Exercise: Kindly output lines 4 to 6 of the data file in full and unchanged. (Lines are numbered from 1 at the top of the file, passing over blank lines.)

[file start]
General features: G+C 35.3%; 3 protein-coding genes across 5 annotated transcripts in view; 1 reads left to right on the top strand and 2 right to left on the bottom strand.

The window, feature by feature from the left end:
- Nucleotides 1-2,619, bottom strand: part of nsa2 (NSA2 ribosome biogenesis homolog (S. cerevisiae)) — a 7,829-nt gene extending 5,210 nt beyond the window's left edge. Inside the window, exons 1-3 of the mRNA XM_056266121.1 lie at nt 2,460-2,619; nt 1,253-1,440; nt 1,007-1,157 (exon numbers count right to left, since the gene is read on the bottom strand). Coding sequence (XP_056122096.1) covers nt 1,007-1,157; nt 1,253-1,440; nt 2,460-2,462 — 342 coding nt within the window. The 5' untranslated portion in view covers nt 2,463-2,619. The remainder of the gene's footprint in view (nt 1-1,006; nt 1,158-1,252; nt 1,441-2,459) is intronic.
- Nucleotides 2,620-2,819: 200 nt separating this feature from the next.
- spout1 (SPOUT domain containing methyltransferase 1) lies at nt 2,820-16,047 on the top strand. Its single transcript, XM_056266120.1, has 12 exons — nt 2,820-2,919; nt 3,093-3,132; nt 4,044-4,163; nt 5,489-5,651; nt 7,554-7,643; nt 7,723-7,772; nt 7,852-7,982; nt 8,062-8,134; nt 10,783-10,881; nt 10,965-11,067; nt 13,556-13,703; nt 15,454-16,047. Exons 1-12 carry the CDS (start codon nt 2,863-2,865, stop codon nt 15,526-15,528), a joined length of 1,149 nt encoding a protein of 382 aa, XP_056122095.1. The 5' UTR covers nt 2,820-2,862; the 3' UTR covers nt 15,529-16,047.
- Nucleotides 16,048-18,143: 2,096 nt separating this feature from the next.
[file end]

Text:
- Nucleotides 2,620-2,819: 200 nt separating this feature from the next.
- spout1 (SPOUT domain containing methyltransferase 1) lies at nt 2,820-16,047 on the top strand. Its single transcript, XM_056266120.1, has 12 exons — nt 2,820-2,919; nt 3,093-3,132; nt 4,044-4,163; nt 5,489-5,651; nt 7,554-7,643; nt 7,723-7,772; nt 7,852-7,982; nt 8,062-8,134; nt 10,783-10,881; nt 10,965-11,067; nt 13,556-13,703; nt 15,454-16,047. Exons 1-12 carry the CDS (start codon nt 2,863-2,865, stop codon nt 15,526-15,528), a joined length of 1,149 nt encoding a protein of 382 aa, XP_056122095.1. The 5' UTR covers nt 2,820-2,862; the 3' UTR covers nt 15,529-16,047.
- Nucleotides 16,048-18,143: 2,096 nt separating this feature from the next.